Rules for the sprint planning meeting

The sprint planning meeting is time boxed to 8 hours and consists of two segments that are time boxed to 4 hours each. The first segment is for selecting the product backlog and the second segment is for preparing the sprint back log.

  • The attendees are the scrum master, the product owner and the team. Additional parties can be invited by any of these people to provide additional business domain or technology domain information and advice, but they are dismissed after this information is provided. There are no chickens as observers.
  • The product owner must prepare the product backlog prior to the meeting. In the absence of either the product owner or the product backlog, the scrum master is required to construct an adequate product backlog prior to the meeting and to stand in for the product owner.
  • The goal of the first segment, or first 4 hours is for the team to select those product backlog items that it believes it can commit to turning into an increment of potentially shippable product functionality. The team will demonstrate this functionality to the product owner and stake holders at the sprint review meeting at the end of the sprint.
  • The team can make suggestions, but the decision to what product backlog can constitute the sprint is the responsibility of the product owner.
  • The team is responsible for determining how much of the product backlog that the product owner wants worked on the team will attempt to do during the sprint.
  • Time boxing the first segment to 4 hours means that this is all of the time that is available for analyzing the product backlog. Further analysis must be performed during the sprint. Large-grained, high-priority product backlog with imprecise estimates might not be thoroughly understood during this part of the sprint planning meeting and might result in the team not being not able to complete all of the product backlog that it selects.
  • The second segment of the sprint planning meeting occurs immediately after the first segment and is also time boxed to 4 hours.
  • The product owner must be available to the team during the second segment to answer questions that the team might have about the product backlog.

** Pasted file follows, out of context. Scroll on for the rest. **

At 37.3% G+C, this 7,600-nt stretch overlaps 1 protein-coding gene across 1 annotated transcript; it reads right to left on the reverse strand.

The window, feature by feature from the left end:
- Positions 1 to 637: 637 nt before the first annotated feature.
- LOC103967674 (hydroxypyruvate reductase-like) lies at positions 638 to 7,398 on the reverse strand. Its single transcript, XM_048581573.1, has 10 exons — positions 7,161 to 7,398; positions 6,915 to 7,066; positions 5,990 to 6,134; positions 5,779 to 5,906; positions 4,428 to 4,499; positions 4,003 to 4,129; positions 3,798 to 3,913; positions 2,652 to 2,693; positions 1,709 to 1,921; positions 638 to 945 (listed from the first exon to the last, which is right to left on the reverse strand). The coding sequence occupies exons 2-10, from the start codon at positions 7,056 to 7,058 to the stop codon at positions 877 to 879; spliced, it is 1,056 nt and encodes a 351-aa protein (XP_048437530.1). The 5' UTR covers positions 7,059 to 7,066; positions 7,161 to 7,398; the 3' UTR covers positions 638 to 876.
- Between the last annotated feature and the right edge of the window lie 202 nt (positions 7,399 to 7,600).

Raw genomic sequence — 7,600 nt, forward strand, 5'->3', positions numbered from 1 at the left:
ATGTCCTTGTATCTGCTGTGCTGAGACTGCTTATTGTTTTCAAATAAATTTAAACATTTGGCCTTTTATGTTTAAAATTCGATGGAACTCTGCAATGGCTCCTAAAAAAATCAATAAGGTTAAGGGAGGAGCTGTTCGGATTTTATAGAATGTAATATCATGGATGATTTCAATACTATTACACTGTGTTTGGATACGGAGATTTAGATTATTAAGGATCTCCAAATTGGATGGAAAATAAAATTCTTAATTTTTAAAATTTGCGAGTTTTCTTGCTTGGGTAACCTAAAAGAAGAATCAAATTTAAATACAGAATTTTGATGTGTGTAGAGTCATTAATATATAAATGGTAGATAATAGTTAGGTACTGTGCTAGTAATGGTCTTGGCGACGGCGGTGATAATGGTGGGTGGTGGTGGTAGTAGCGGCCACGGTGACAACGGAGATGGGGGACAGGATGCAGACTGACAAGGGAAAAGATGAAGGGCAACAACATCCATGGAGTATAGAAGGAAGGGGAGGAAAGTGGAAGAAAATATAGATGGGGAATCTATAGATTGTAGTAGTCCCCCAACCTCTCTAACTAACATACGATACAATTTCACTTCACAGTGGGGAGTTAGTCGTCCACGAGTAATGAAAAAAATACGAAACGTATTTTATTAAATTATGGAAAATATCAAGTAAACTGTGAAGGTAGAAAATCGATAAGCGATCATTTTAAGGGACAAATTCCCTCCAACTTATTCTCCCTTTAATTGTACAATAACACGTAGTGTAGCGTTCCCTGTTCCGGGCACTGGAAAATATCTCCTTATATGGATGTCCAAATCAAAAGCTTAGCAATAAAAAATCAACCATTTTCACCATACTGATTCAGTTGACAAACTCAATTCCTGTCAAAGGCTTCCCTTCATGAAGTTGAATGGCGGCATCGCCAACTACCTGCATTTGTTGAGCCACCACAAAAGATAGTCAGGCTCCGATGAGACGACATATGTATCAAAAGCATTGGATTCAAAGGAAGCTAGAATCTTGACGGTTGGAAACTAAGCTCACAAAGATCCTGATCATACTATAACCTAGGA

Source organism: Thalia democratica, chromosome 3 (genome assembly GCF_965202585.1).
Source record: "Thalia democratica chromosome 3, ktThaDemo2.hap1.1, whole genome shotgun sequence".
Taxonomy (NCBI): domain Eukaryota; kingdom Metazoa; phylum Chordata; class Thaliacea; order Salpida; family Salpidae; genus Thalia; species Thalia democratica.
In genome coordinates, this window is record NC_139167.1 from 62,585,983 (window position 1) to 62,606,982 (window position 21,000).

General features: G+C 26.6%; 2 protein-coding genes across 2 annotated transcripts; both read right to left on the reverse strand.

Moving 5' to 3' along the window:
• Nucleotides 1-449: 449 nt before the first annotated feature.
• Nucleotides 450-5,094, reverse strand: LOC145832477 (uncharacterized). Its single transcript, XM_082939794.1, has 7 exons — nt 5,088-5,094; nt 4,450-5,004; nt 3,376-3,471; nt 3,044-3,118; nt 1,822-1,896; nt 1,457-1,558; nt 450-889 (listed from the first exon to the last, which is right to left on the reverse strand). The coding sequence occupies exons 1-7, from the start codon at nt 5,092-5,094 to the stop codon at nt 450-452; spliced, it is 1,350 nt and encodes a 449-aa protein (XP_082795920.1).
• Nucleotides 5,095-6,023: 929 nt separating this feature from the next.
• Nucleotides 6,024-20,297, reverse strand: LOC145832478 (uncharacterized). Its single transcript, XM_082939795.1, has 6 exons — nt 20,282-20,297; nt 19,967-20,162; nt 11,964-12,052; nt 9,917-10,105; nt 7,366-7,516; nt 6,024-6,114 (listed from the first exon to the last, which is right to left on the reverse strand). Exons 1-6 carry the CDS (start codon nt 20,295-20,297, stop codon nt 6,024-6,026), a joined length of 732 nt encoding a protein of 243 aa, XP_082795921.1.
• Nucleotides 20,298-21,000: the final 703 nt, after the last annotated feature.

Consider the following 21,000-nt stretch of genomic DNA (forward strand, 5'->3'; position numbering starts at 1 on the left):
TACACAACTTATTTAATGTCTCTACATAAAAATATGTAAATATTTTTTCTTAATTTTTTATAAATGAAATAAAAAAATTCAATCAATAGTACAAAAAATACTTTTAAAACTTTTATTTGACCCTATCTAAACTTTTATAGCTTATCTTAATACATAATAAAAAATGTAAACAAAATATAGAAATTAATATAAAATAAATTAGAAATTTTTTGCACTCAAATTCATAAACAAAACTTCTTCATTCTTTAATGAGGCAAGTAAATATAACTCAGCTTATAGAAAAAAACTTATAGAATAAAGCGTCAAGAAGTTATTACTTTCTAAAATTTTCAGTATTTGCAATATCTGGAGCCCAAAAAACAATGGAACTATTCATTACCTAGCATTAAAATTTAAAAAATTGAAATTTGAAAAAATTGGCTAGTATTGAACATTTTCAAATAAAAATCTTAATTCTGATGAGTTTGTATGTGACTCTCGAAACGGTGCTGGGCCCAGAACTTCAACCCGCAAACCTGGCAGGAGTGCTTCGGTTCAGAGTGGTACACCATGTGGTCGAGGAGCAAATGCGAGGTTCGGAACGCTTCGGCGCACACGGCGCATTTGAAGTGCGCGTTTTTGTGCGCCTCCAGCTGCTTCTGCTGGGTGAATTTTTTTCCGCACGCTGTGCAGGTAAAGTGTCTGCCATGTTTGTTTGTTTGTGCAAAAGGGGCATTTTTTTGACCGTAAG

• It is up to the team acting solely on its own and without any direction from outside the team to figure out during the second segment how it will turn the selected product backlog into an increment of potentially shippable product functionality. No one else is allowed to do anything but observe or answer questions seeking further information.
  • The output of the second segment of the sprint planning meeting is a list called sprint backlog, of tasks, task estimates and ‘volunteered work’  that will start the team on the work of developing the functionality. The task list might not be complete, but it must be complete enough to reflect mutual commitment on the part of all team members and to carry them through the first part of the sprint, while the team devises more tasks in the sprint backlog

5 thoughts on “Rules for the sprint planning meeting

  1. Helpful summary, thanks. A bit draconian, perhaps – probably appropriate for Shu teams.

    Not sure what you mean by “assignments” in the last bullet point. Hopefully not that tasks are assigned to team members?

  2. With the ‘assignments’ I assume that you mean that when you leave the sprint planning each task has a person signed up to do it, and in spirit of the self-organization this is not assigned by a single person but done in deliberation.

    In my personal experience it is not necessary to have the tasks allocated to a person. I have had good results that we left the planning meeting with the sprint planning where no task was assigned. People just pick up each day a task that they think they can do best at that time in order to reach the sprint goal.

    People less familiar with self-organization sometimes share their fear that this will lead to some tasks not being picked-up. I have not seen such a behavior, on the contrary, people make sure they share the boring and fun stuff equally.

  3. These rules are good and would be useful for co-located team. When team members are geographically distributed (for eg. Germany and India in our case) then we may need to split up the meeting into more than two parts. However we need to ensure that team should understand the backlog so that they can identify tasks. The reference to DoD during the second part of SPM helped lot to our team members not to miss out any important tasks/ deliverables from business perspective.
    Regards
    Aniket Mhala
    CSM,CSP

  4. The prioritized backlog introduce to the team at the time of sprint planning 1 should not taken with surprise. They would have already seen the stories and would have already discussed about this in previous backlog grooming. We are talking about self organized and empowered scrum team, who can even reject a story if it is not clear to them. Getting clarity on stories prior to the planning meeting is necessary. That will even help the design to evolve during discussions.

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